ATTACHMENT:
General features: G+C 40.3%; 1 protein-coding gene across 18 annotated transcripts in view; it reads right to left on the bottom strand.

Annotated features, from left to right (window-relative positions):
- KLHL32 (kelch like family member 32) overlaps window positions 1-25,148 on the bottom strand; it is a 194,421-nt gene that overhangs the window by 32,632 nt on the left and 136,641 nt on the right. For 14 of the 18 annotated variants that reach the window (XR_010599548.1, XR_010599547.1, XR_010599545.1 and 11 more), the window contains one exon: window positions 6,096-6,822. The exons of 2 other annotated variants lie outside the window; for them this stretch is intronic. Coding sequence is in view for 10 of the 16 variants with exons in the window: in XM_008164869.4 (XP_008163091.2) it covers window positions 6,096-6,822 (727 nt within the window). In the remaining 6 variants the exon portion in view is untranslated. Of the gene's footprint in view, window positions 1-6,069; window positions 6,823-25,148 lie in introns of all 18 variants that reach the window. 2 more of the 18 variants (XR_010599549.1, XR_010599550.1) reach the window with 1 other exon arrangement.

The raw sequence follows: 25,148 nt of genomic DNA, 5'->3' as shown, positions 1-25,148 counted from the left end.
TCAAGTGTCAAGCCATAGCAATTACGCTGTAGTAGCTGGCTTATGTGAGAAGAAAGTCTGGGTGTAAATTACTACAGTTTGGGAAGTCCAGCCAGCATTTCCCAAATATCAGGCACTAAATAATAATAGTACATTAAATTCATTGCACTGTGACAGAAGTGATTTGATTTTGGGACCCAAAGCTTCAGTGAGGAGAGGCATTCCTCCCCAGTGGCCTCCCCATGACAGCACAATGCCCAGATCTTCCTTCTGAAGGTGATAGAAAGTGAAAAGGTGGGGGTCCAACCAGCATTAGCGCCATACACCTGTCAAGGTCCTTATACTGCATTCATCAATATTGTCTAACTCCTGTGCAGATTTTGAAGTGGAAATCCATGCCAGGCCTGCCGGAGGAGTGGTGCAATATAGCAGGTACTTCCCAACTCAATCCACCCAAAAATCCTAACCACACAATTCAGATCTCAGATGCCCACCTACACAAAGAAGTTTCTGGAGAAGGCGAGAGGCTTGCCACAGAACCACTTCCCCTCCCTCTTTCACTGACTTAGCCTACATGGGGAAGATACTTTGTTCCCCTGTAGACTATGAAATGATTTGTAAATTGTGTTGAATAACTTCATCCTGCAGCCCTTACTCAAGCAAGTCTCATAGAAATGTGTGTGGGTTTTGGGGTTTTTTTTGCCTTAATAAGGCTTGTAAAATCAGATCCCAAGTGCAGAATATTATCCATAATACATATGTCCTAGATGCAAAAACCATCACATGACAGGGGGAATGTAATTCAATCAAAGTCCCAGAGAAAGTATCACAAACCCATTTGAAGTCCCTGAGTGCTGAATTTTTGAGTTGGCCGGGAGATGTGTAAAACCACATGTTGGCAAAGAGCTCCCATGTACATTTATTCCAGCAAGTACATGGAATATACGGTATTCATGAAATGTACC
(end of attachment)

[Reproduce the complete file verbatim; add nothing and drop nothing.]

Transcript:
General features: G+C 40.3%; 1 protein-coding gene across 18 annotated transcripts in view; it reads right to left on the bottom strand.

Annotated features, from left to right (window-relative positions):
- KLHL32 (kelch like family member 32) overlaps window positions 1-25,148 on the bottom strand; it is a 194,421-nt gene that overhangs the window by 32,632 nt on the left and 136,641 nt on the right. For 14 of the 18 annotated variants that reach the window (XR_010599548.1, XR_010599547.1, XR_010599545.1 and 11 more), the window contains one exon: window positions 6,096-6,822. The exons of 2 other annotated variants lie outside the window; for them this stretch is intronic. Coding sequence is in view for 10 of the 16 variants with exons in the window: in XM_008164869.4 (XP_008163091.2) it covers window positions 6,096-6,822 (727 nt within the window). In the remaining 6 variants the exon portion in view is untranslated. Of the gene's footprint in view, window positions 1-6,069; window positions 6,823-25,148 lie in introns of all 18 variants that reach the window. 2 more of the 18 variants (XR_010599549.1, XR_010599550.1) reach the window with 1 other exon arrangement.

The raw sequence follows: 25,148 nt of genomic DNA, 5'->3' as shown, positions 1-25,148 counted from the left end.
TCAAGTGTCAAGCCATAGCAATTACGCTGTAGTAGCTGGCTTATGTGAGAAGAAAGTCTGGGTGTAAATTACTACAGTTTGGGAAGTCCAGCCAGCATTTCCCAAATATCAGGCACTAAATAATAATAGTACATTAAATTCATTGCACTGTGACAGAAGTGATTTGATTTTGGGACCCAAAGCTTCAGTGAGGAGAGGCATTCCTCCCCAGTGGCCTCCCCATGACAGCACAATGCCCAGATCTTCCTTCTGAAGGTGATAGAAAGTGAAAAGGTGGGGGTCCAACCAGCATTAGCGCCATACACCTGTCAAGGTCCTTATACTGCATTCATCAATATTGTCTAACTCCTGTGCAGATTTTGAAGTGGAAATCCATGCCAGGCCTGCCGGAGGAGTGGTGCAATATAGCAGGTACTTCCCAACTCAATCCACCCAAAAATCCTAACCACACAATTCAGATCTCAGATGCCCACCTACACAAAGAAGTTTCTGGAGAAGGCGAGAGGCTTGCCACAGAACCACTTCCCCTCCCTCTTTCACTGACTTAGCCTACATGGGGAAGATACTTTGTTCCCCTGTAGACTATGAAATGATTTGTAAATTGTGTTGAATAACTTCATCCTGCAGCCCTTACTCAAGCAAGTCTCATAGAAATGTGTGTGGGTTTTGGGGTTTTTTTTGCCTTAATAAGGCTTGTAAAATCAGATCCCAAGTGCAGAATATTATCCATAATACATATGTCCTAGATGCAAAAACCATCACATGACAGGGGGAATGTAATTCAATCAAAGTCCCAGAGAAAGTATCACAAACCCATTTGAAGTCCCTGAGTGCTGAATTTTTGAGTTGGCCGGGAGATGTGTAAAACCACATGTTGGCAAAGAGCTCCCATGTACATTTATTCCAGCAAGTACATGGAATATACGGTATTCATGAAATGTACC